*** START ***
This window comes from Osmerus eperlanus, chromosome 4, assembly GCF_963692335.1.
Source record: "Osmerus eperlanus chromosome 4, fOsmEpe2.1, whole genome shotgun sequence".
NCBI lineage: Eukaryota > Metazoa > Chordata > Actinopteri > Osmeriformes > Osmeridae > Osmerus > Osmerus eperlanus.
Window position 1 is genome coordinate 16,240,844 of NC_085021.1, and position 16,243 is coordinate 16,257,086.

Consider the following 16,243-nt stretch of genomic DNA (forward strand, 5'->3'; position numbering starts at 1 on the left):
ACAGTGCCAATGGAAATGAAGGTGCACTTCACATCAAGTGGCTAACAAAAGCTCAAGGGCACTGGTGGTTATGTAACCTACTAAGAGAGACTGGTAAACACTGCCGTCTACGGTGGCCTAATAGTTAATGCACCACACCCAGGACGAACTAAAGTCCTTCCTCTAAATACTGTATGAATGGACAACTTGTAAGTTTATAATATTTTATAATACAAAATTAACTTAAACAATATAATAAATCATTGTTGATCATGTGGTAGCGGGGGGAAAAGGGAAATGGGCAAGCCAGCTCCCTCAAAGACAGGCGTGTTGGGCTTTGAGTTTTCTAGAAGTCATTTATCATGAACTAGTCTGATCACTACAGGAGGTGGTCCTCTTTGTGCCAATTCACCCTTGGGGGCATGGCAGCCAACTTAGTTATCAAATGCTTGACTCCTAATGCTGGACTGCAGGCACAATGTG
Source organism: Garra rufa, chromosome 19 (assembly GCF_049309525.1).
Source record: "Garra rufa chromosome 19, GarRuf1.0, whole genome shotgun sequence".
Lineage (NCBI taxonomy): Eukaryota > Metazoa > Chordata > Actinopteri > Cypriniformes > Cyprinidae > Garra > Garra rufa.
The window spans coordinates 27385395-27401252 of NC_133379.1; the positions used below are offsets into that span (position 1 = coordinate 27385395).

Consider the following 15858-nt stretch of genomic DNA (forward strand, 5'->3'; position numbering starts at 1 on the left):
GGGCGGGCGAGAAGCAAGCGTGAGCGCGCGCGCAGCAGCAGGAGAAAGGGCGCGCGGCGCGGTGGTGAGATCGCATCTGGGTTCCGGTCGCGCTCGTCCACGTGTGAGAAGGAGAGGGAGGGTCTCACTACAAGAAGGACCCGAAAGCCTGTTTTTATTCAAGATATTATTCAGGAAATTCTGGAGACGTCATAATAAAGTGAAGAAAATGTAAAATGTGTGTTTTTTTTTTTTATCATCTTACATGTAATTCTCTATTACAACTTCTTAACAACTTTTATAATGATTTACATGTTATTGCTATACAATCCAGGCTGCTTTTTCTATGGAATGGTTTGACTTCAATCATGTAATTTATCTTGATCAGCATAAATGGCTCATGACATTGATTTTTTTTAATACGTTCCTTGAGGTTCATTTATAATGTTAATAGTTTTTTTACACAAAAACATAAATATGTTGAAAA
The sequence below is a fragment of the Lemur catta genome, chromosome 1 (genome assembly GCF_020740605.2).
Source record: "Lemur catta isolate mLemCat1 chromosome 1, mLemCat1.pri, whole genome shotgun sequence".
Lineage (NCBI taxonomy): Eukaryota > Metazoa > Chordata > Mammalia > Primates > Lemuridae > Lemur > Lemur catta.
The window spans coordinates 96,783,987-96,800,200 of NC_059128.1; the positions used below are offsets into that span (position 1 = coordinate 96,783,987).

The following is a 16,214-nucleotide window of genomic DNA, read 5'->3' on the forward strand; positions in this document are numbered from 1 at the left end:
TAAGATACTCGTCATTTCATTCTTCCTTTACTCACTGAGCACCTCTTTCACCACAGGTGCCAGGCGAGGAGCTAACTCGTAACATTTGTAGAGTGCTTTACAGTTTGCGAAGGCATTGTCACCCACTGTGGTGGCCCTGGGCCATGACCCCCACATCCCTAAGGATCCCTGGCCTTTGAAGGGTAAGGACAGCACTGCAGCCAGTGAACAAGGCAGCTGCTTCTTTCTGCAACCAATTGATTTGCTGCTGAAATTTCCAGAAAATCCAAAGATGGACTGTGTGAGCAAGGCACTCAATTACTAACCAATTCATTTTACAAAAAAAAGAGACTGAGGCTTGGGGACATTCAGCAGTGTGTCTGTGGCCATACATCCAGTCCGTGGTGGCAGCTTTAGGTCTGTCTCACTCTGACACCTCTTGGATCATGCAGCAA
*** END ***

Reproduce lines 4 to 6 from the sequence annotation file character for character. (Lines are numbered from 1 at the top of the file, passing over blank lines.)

Window position 1 is genome coordinate 16,240,844 of NC_085021.1, and position 16,243 is coordinate 16,257,086.

Consider the following 16,243-nt stretch of genomic DNA (forward strand, 5'->3'; position numbering starts at 1 on the left):
ACAGTGCCAATGGAAATGAAGGTGCACTTCACATCAAGTGGCTAACAAAAGCTCAAGGGCACTGGTGGTTATGTAACCTACTAAGAGAGACTGGTAAACACTGCCGTCTACGGTGGCCTAATAGTTAATGCACCACACCCAGGACGAACTAAAGTCCTTCCTCTAAATACTGTATGAATGGACAACTTGTAAGTTTATAATATTTTATAATACAAAATTAACTTAAACAATATAATAAATCATTGTTGATCATGTGGTAGCGGGGGGAAAAGGGAAATGGGCAAGCCAGCTCCCTCAAAGACAGGCGTGTTGGGCTTTGAGTTTTCTAGAAGTCATTTATCATGAACTAGTCTGATCACTACAGGAGGTGGTCCTCTTTGTGCCAATTCACCCTTGGGGGCATGGCAGCCAACTTAGTTATCAAATGCTTGACTCCTAATGCTGGACTGCAGGCACAATGTG